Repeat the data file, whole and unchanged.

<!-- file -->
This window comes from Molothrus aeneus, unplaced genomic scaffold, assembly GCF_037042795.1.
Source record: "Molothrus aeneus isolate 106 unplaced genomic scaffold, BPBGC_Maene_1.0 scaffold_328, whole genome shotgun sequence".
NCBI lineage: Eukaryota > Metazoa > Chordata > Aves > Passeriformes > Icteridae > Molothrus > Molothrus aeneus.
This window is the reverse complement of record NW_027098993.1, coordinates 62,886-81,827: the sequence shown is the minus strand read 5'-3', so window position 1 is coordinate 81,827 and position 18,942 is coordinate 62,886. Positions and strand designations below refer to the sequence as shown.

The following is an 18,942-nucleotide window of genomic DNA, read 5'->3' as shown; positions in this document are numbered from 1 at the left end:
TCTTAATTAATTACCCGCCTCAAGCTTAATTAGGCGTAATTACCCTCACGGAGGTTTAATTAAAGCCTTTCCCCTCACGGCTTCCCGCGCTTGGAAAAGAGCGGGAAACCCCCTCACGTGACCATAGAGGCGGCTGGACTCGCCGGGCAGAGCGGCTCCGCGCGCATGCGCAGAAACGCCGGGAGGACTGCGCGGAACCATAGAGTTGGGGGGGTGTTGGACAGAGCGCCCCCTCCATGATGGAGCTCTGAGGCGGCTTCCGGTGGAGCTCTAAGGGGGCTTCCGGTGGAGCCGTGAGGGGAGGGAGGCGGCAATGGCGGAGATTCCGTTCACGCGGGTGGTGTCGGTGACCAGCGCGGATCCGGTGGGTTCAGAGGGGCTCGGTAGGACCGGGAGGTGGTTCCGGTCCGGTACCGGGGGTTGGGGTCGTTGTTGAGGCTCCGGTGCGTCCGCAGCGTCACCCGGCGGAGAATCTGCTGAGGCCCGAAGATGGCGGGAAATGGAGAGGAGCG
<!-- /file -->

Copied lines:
This window comes from Molothrus aeneus, unplaced genomic scaffold, assembly GCF_037042795.1.
Source record: "Molothrus aeneus isolate 106 unplaced genomic scaffold, BPBGC_Maene_1.0 scaffold_328, whole genome shotgun sequence".
NCBI lineage: Eukaryota > Metazoa > Chordata > Aves > Passeriformes > Icteridae > Molothrus > Molothrus aeneus.
This window is the reverse complement of record NW_027098993.1, coordinates 62,886-81,827: the sequence shown is the minus strand read 5'-3', so window position 1 is coordinate 81,827 and position 18,942 is coordinate 62,886. Positions and strand designations below refer to the sequence as shown.

The following is an 18,942-nucleotide window of genomic DNA, read 5'->3' as shown; positions in this document are numbered from 1 at the left end:
TCTTAATTAATTACCCGCCTCAAGCTTAATTAGGCGTAATTACCCTCACGGAGGTTTAATTAAAGCCTTTCCCCTCACGGCTTCCCGCGCTTGGAAAAGAGCGGGAAACCCCCTCACGTGACCATAGAGGCGGCTGGACTCGCCGGGCAGAGCGGCTCCGCGCGCATGCGCAGAAACGCCGGGAGGACTGCGCGGAACCATAGAGTTGGGGGGGTGTTGGACAGAGCGCCCCCTCCATGATGGAGCTCTGAGGCGGCTTCCGGTGGAGCTCTAAGGGGGCTTCCGGTGGAGCCGTGAGGGGAGGGAGGCGGCAATGGCGGAGATTCCGTTCACGCGGGTGGTGTCGGTGACCAGCGCGGATCCGGTGGGTTCAGAGGGGCTCGGTAGGACCGGGAGGTGGTTCCGGTCCGGTACCGGGGGTTGGGGTCGTTGTTGAGGCTCCGGTGCGTCCGCAGCGTCACCCGGCGGAGAATCTGCTGAGGCCCGAAGATGGCGGGAAATGGAGAGGAGCG